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Molecules 2011, 16(9), 7994-8019; doi:10.3390/molecules16097994

Exploiting the Nucleotide Substrate Specificity of Repair DNA Polymerases To Develop Novel Anticancer Agents

DNA Enzymology & Molecular Virology, Insititute of Molecular Genetics IGM-CNR, via Abbiategrasso 207, I-27100 Pavia, Italy
Author to whom correspondence should be addressed.
Received: 5 July 2011 / Revised: 26 August 2011 / Accepted: 13 September 2011 / Published: 16 September 2011
(This article belongs to the Special Issue Nucleoside Analogues)
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The genome is constantly exposed to mutations that can originate during replication or as a result of the action of both endogenous and/or exogenous damaging agents [such as reactive oxygen species (ROS), UV light, genotoxic environmental compounds, etc.]. Cells have developed a set of specialized mechanisms to counteract this mutational burden. Many cancer cells have defects in one or more DNA repair pathways, hence they rely on a narrower set of specialized DNA repair mechanisms than normal cells. Inhibiting one of these pathways in the context of an already DNA repair-deficient genetic background, will be more toxic to cancer cells than to normal cells, a concept recently exploited in cancer chemotherapy by the synthetic lethality approach. Essential to all DNA repair pathways are the DNA pols. Thus, these enzymes are being regarded as attractive targets for the development of specific inhibitors of DNA repair in cancer cells. In this review we examine the current state-of-the-art in the development of nucleotide analogs as inhibitors of repair DNA polymerases.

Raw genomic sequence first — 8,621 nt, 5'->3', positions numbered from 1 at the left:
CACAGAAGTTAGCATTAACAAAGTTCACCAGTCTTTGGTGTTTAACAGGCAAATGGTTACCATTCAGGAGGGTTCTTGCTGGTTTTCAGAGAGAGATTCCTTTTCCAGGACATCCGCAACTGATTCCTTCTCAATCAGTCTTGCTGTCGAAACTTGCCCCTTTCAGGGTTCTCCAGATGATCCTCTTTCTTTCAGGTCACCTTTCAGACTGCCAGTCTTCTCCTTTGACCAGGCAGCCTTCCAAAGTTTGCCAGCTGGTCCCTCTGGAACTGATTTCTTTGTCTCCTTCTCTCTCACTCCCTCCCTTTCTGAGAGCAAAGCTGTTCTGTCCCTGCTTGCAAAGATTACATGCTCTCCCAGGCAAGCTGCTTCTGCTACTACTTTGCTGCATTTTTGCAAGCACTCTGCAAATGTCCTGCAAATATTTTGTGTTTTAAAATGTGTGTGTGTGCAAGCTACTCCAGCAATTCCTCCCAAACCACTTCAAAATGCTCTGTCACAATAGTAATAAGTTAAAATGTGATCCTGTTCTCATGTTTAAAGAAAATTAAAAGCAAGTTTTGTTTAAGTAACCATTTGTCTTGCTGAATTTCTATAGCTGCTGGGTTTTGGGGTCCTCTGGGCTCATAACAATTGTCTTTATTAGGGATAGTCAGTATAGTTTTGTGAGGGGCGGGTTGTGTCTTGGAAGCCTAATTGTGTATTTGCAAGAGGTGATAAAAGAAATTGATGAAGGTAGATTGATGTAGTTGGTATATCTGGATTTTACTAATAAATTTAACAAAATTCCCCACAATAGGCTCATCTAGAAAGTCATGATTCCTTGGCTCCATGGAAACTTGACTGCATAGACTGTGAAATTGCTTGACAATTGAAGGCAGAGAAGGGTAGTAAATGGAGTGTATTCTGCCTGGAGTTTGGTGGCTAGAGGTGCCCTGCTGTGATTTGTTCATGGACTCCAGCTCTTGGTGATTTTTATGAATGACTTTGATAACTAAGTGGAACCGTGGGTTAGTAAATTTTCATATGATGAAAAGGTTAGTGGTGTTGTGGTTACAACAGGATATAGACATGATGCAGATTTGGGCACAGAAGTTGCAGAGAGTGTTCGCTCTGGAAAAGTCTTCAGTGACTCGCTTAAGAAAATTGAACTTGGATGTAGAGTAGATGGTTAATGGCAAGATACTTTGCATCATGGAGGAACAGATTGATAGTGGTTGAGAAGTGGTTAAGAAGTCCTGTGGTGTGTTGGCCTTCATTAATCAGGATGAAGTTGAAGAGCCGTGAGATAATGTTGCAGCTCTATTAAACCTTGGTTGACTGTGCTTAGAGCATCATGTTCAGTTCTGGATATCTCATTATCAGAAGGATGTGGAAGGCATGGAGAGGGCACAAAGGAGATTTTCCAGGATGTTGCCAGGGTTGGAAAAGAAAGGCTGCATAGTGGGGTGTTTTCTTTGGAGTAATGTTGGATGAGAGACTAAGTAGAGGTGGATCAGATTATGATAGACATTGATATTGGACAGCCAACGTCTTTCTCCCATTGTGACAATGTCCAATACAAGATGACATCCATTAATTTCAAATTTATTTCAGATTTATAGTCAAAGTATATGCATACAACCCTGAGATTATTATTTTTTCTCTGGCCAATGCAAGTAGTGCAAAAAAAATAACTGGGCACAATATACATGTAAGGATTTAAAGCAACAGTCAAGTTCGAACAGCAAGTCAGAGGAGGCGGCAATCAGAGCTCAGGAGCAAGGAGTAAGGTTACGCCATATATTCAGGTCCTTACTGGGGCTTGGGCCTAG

Keywords: DNA repair; cancer; DNA polymerase; nucleoside analogs DNA repair; cancer; DNA polymerase; nucleoside analogs

This is an open access article distributed under the Creative Commons Attribution License (CC BY 3.0).

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MDPI and ACS Style

Crespan, E.; Garbelli, A.; Amoroso, A.; Maga, G. Exploiting the Nucleotide Substrate Specificity of Repair DNA Polymerases To Develop Novel Anticancer Agents. Molecules 2011, 16, 7994-8019.

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